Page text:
success, both in Europe and in the United States.
Apart from the Cantate biblique, written for a film, Raphael
Fumet's flute compositions were written at the request of his son, the flautist
Gabriel Fumet. The Cantate biblique, for four flutes and cello, was
written for a film showing pictures of Israel under the title Entre ciel et terre
(Between Heaven and Earth). In this musical fresco, an evocation of the holy
places, the composer's inspiration was drawn from what he himself called
"interior horizons", which doubtless explains his more traditional
musical language, although clothed in a perfectly original form, as much in the
very unusual instrumentation as in the unexpected choice of means of expression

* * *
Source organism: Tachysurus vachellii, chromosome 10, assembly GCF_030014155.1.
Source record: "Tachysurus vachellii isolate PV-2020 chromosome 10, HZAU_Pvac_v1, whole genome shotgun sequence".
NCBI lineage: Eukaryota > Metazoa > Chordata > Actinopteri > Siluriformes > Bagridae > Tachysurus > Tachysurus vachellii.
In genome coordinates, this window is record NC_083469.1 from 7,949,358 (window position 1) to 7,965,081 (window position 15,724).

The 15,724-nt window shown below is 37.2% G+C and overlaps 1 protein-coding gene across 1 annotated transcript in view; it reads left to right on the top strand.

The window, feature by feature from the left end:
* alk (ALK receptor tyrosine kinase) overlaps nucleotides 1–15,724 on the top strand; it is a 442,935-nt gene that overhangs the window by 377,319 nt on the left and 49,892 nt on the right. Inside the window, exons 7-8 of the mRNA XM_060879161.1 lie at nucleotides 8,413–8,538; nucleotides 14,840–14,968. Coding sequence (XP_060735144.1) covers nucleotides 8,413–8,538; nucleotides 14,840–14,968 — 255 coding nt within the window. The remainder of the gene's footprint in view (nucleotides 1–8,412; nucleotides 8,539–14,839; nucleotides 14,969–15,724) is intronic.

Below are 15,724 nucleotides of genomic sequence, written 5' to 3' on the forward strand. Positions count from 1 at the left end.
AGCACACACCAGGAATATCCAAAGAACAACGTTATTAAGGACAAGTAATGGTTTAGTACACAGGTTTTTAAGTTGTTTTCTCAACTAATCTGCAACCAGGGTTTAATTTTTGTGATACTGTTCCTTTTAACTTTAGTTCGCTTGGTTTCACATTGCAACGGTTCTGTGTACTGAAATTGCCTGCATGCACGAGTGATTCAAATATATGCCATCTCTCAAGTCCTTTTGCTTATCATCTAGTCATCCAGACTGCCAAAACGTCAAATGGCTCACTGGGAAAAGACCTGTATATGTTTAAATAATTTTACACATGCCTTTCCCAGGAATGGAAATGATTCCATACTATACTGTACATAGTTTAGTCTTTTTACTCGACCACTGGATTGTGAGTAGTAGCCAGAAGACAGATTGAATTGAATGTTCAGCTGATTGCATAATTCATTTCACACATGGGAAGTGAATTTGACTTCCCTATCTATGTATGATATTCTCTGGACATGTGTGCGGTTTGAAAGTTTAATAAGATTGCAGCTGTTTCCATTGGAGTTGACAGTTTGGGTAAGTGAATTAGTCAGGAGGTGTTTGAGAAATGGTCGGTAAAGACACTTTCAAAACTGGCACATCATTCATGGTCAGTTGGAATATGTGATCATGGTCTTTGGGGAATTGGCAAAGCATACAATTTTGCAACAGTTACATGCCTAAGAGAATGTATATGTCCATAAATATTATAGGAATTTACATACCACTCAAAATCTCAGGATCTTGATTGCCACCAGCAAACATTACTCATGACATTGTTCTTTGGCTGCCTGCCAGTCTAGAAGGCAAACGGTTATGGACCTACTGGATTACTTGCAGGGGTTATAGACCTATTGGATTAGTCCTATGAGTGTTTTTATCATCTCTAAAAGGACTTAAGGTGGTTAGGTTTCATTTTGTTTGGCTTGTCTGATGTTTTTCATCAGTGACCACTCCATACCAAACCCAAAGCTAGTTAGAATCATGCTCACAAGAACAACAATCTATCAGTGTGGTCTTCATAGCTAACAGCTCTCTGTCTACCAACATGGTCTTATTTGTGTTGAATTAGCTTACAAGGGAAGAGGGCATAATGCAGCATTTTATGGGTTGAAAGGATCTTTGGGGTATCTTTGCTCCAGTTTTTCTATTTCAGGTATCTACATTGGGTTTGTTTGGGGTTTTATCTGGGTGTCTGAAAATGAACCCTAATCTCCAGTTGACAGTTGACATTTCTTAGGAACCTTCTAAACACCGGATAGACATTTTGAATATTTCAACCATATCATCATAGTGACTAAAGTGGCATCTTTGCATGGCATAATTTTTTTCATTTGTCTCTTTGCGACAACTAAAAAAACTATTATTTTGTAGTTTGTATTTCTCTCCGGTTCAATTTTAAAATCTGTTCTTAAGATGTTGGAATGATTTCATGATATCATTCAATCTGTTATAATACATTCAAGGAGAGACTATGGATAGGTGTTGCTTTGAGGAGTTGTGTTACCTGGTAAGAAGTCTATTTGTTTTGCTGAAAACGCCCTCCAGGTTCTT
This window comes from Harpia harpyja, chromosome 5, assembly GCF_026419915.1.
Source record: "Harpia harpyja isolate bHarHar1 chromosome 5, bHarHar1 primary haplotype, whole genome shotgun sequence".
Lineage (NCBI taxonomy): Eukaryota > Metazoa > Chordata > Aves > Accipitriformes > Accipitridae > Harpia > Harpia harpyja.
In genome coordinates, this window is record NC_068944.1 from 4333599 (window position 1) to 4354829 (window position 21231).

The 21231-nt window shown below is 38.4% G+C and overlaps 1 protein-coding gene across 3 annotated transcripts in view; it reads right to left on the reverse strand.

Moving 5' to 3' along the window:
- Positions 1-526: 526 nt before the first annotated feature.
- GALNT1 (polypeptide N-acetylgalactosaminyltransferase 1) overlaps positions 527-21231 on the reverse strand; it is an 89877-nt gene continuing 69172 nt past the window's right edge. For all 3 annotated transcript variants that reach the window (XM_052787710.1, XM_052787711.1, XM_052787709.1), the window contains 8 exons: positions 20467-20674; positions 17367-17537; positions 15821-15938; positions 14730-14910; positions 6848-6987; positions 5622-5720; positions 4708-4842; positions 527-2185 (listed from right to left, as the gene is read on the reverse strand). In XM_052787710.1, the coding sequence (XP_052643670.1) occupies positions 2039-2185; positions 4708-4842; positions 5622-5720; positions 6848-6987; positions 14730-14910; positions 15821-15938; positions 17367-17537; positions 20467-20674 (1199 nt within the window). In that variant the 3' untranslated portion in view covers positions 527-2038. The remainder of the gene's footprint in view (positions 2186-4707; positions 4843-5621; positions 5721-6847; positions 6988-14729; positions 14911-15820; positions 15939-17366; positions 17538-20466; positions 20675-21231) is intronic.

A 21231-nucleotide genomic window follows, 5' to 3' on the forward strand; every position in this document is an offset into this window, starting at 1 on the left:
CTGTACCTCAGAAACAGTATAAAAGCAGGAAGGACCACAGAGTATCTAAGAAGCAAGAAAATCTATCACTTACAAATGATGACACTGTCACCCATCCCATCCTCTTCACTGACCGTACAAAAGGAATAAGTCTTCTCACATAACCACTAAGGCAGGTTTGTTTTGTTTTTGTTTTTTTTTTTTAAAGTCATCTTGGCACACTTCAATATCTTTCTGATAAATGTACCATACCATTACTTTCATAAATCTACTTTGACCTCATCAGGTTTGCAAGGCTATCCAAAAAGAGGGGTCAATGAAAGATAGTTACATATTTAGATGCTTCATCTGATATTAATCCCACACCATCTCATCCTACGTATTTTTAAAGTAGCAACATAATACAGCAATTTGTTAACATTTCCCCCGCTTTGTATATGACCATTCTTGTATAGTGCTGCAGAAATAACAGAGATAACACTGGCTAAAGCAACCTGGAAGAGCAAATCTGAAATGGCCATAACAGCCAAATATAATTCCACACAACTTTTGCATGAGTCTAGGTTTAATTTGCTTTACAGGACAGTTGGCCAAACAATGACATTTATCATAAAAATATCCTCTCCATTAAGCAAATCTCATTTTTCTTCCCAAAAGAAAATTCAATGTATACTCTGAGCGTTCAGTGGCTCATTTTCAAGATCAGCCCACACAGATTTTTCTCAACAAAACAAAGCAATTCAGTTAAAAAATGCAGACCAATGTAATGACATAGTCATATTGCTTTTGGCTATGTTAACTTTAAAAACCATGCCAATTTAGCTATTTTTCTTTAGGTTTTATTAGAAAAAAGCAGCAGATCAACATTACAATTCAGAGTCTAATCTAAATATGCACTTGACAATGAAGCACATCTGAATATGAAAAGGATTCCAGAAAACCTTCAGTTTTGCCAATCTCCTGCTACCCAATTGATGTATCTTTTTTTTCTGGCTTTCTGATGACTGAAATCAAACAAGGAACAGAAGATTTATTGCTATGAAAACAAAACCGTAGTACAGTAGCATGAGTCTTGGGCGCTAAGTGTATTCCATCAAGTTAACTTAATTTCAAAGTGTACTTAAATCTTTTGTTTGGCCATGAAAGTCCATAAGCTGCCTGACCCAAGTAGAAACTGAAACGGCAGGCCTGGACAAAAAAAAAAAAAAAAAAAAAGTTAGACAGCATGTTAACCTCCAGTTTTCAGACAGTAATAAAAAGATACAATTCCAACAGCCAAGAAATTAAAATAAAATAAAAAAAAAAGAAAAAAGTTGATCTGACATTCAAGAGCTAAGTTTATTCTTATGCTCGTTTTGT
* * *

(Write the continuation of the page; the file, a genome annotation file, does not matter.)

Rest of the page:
that recall the form of the cantata. The great success of this music, originally
intended as an interior commentary on biblical scenes, encouraged the composer
to make of it a separate work in itself.
The Trio for flutes was written in 1935 for Fumet's chamber-music
class at the Angers Conservatoire. The work demonstrates exceptional richness
of texture with the means employed.
In 1958 the Baroque renaissance began to take off, thanks to recordings.
Fumet was aware of this and in his Diptyque baroque shows an interest in
the blending of two timbres rarely heard together, that of the flute and of the
viola, making use of the spirit of the Baroque, while keeping a surprising
originality in a style already so familiar.
At the limit of total consciousness, Interpolaire, with its
unusual title, attempts to resolve difficult relationships of tonality and a
completely free melodic range. Here tonal attraction remains, even if the
melody tries to escape to reach again its own sphere, a feature that explains
the title Interpolaire, between the poles of attraction of tonality .